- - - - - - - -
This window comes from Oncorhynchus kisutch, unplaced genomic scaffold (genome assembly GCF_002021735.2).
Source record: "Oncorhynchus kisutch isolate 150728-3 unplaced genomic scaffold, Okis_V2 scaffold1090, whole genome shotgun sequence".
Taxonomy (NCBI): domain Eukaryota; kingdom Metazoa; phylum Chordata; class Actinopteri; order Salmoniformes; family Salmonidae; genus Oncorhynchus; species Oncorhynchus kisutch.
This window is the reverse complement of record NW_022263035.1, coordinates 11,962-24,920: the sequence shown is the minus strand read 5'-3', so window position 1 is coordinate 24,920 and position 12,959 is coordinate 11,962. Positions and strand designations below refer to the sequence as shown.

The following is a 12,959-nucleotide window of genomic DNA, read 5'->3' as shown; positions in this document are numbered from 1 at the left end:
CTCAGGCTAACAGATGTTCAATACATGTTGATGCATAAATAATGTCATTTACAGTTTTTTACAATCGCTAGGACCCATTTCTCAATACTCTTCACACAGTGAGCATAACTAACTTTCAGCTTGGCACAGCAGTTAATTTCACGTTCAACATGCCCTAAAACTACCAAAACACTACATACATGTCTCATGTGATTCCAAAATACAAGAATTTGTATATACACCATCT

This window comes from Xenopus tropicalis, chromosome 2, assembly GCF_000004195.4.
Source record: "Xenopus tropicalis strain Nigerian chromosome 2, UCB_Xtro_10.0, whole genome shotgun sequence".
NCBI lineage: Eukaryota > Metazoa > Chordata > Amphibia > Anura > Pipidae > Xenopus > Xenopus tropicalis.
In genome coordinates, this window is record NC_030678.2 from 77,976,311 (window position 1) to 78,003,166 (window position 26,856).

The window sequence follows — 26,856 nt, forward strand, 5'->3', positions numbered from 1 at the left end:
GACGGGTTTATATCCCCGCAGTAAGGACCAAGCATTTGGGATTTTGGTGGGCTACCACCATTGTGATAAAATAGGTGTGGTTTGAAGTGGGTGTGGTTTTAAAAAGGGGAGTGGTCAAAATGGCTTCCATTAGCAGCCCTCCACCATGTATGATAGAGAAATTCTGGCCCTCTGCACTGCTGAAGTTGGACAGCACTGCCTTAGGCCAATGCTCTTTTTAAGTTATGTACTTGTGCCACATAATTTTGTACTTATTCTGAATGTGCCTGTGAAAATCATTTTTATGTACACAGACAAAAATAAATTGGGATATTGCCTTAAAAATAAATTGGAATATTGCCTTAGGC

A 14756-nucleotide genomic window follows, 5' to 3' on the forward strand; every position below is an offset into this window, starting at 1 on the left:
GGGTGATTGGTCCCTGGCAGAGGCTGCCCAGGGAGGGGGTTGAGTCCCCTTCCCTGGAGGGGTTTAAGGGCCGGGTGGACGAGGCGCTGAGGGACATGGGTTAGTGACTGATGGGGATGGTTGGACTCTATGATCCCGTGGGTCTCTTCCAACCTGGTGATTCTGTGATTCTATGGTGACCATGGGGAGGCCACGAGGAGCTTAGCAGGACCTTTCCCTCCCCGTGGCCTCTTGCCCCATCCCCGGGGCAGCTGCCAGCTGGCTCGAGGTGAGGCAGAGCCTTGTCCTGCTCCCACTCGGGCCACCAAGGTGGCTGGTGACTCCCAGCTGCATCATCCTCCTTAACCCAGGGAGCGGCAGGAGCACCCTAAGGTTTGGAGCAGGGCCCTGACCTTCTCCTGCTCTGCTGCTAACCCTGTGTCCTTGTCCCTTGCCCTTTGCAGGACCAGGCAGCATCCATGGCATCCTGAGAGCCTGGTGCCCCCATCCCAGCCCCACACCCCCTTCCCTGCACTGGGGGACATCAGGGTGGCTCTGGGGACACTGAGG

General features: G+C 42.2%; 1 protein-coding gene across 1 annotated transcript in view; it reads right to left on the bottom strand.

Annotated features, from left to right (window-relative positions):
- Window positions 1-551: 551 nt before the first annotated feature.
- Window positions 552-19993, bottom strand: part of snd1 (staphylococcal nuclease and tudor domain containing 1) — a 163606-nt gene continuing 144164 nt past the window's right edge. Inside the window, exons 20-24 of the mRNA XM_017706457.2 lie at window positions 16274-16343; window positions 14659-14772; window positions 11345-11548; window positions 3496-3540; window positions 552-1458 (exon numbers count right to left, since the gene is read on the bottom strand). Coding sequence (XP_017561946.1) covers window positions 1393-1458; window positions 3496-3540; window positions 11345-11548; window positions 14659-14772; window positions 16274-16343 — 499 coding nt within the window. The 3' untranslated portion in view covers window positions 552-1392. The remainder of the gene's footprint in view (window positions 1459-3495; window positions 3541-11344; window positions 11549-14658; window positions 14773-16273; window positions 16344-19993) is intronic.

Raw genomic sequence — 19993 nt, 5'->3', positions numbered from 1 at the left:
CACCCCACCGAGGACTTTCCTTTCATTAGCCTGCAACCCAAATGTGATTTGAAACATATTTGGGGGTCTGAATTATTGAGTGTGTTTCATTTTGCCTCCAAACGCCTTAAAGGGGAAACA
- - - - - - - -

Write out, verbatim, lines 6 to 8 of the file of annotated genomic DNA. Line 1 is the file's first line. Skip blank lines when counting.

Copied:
CTCAGGCTAACAGATGTTCAATACATGTTGATGCATAAATAATGTCATTTACAGTTTTTTACAATCGCTAGGACCCATTTCTCAATACTCTTCACACAGTGAGCATAACTAACTTTCAGCTTGGCACAGCAGTTAATTTCACGTTCAACATGCCCTAAAACTACCAAAACACTACATACATGTCTCATGTGATTCCAAAATACAAGAATTTGTATATACACCATCT

This window comes from Xenopus tropicalis, chromosome 2, assembly GCF_000004195.4.
Source record: "Xenopus tropicalis strain Nigerian chromosome 2, UCB_Xtro_10.0, whole genome shotgun sequence".